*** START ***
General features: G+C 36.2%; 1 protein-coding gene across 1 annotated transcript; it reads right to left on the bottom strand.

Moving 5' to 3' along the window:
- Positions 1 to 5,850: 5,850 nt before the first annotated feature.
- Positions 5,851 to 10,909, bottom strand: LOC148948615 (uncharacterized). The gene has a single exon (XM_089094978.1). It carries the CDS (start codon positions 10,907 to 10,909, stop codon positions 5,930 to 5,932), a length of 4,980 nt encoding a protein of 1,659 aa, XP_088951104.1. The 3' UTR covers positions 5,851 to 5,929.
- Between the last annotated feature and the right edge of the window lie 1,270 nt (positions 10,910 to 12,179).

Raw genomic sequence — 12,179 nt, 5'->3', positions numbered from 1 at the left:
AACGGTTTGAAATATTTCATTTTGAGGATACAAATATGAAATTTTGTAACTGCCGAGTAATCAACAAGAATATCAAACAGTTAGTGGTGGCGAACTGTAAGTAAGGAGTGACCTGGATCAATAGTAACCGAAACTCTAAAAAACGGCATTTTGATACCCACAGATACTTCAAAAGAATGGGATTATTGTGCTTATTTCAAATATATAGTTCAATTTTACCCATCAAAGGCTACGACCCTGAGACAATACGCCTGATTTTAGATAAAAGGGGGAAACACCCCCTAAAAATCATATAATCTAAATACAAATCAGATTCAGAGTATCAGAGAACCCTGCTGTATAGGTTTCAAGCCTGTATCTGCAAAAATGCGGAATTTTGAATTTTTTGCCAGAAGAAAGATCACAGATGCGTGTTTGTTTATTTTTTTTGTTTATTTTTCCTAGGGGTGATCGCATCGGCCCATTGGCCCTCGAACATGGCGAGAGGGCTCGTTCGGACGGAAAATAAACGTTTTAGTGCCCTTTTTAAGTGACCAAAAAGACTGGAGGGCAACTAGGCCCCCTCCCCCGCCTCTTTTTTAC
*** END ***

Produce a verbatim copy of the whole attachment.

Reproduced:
General features: G+C 36.2%; 1 protein-coding gene across 1 annotated transcript; it reads right to left on the bottom strand.

Moving 5' to 3' along the window:
- Positions 1 to 5,850: 5,850 nt before the first annotated feature.
- Positions 5,851 to 10,909, bottom strand: LOC148948615 (uncharacterized). The gene has a single exon (XM_089094978.1). It carries the CDS (start codon positions 10,907 to 10,909, stop codon positions 5,930 to 5,932), a length of 4,980 nt encoding a protein of 1,659 aa, XP_088951104.1. The 3' UTR covers positions 5,851 to 5,929.
- Between the last annotated feature and the right edge of the window lie 1,270 nt (positions 10,910 to 12,179).

Raw genomic sequence — 12,179 nt, 5'->3', positions numbered from 1 at the left:
AACGGTTTGAAATATTTCATTTTGAGGATACAAATATGAAATTTTGTAACTGCCGAGTAATCAACAAGAATATCAAACAGTTAGTGGTGGCGAACTGTAAGTAAGGAGTGACCTGGATCAATAGTAACCGAAACTCTAAAAAACGGCATTTTGATACCCACAGATACTTCAAAAGAATGGGATTATTGTGCTTATTTCAAATATATAGTTCAATTTTACCCATCAAAGGCTACGACCCTGAGACAATACGCCTGATTTTAGATAAAAGGGGGAAACACCCCCTAAAAATCATATAATCTAAATACAAATCAGATTCAGAGTATCAGAGAACCCTGCTGTATAGGTTTCAAGCCTGTATCTGCAAAAATGCGGAATTTTGAATTTTTTGCCAGAAGAAAGATCACAGATGCGTGTTTGTTTATTTTTTTTGTTTATTTTTCCTAGGGGTGATCGCATCGGCCCATTGGCCCTCGAACATGGCGAGAGGGCTCGTTCGGACGGAAAATAAACGTTTTAGTGCCCTTTTTAAGTGACCAAAAAGACTGGAGGGCAACTAGGCCCCCTCCCCCGCCTCTTTTTTAC